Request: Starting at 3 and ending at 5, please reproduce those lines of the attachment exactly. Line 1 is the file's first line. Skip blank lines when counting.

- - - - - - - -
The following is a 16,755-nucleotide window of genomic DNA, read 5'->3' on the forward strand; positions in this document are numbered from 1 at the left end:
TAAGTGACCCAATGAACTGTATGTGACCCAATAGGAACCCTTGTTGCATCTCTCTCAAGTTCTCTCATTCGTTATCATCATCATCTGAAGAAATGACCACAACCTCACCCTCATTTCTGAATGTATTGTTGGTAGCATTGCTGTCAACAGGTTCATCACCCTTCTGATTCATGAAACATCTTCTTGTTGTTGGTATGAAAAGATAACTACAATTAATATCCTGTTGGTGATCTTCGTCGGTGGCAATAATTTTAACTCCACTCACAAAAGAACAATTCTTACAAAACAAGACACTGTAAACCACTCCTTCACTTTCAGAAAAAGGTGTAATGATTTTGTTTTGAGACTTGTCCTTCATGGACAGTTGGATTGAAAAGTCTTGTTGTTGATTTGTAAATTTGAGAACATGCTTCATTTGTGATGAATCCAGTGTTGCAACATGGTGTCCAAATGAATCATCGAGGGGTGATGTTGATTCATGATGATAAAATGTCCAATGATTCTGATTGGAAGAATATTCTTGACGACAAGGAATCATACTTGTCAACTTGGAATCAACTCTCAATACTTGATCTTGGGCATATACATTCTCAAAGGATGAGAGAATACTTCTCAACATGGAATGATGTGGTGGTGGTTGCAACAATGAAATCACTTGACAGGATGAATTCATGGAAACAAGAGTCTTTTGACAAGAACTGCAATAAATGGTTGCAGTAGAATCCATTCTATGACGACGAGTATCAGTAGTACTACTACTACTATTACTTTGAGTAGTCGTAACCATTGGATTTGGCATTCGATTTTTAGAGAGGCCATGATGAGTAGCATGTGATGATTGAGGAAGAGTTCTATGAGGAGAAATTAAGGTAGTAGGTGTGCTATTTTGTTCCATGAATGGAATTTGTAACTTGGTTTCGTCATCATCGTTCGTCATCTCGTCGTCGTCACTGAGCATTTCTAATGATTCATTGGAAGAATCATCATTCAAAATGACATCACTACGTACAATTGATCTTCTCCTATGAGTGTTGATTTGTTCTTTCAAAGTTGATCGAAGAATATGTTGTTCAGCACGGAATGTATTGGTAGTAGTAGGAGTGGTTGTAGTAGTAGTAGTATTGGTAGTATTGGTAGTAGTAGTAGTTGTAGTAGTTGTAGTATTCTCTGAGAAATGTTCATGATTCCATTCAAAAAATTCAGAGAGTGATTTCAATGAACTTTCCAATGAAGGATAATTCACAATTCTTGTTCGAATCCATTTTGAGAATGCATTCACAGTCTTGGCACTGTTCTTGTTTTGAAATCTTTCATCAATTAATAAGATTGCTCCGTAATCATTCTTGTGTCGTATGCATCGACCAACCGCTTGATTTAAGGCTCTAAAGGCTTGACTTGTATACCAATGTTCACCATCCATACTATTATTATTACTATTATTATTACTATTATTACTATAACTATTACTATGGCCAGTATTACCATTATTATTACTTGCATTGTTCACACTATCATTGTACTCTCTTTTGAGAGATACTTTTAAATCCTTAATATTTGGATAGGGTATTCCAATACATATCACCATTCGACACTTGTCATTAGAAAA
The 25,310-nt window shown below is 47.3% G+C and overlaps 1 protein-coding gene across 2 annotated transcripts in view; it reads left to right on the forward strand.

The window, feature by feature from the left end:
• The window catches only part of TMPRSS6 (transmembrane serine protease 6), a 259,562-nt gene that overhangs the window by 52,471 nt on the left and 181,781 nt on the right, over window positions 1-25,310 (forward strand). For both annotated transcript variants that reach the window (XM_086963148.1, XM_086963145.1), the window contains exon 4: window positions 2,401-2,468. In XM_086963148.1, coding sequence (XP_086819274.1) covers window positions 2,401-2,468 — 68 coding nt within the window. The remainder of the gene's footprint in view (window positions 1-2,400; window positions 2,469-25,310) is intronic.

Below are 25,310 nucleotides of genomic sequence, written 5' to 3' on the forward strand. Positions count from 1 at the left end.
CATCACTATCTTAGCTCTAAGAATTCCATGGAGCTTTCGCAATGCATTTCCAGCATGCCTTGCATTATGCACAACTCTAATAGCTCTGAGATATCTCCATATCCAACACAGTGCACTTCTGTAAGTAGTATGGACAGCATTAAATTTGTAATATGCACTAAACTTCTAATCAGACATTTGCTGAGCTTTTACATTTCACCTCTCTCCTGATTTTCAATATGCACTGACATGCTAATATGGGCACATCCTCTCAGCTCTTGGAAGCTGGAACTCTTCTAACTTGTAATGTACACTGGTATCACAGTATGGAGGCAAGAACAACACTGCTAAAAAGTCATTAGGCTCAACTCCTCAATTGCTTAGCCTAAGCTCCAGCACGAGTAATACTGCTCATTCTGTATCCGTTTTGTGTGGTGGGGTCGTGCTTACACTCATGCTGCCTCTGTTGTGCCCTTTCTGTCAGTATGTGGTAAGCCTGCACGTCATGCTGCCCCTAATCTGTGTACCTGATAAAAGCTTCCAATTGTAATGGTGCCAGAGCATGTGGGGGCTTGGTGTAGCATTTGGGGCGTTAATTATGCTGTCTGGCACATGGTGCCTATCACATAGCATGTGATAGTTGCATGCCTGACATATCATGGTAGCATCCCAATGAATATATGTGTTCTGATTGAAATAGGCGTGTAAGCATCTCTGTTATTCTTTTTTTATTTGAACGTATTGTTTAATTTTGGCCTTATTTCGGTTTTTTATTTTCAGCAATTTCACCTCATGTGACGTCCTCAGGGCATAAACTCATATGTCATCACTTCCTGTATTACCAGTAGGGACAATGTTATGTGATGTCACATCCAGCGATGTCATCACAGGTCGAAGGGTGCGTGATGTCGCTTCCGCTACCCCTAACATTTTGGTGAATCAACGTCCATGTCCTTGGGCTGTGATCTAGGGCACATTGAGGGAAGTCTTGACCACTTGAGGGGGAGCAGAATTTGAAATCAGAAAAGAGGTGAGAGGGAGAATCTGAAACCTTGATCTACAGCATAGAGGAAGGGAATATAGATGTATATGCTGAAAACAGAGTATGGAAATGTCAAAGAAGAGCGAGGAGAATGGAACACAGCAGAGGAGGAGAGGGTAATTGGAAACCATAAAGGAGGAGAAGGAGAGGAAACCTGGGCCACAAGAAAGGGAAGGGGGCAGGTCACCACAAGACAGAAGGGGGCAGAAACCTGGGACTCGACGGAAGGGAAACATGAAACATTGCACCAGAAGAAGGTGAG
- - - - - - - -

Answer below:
The 25,310-nt window shown below is 47.3% G+C and overlaps 1 protein-coding gene across 2 annotated transcripts in view; it reads left to right on the forward strand.

The window, feature by feature from the left end:
• The window catches only part of TMPRSS6 (transmembrane serine protease 6), a 259,562-nt gene that overhangs the window by 52,471 nt on the left and 181,781 nt on the right, over window positions 1-25,310 (forward strand). For both annotated transcript variants that reach the window (XM_086963148.1, XM_086963145.1), the window contains exon 4: window positions 2,401-2,468. In XM_086963148.1, coding sequence (XP_086819274.1) covers window positions 2,401-2,468 — 68 coding nt within the window. The remainder of the gene's footprint in view (window positions 1-2,400; window positions 2,469-25,310) is intronic.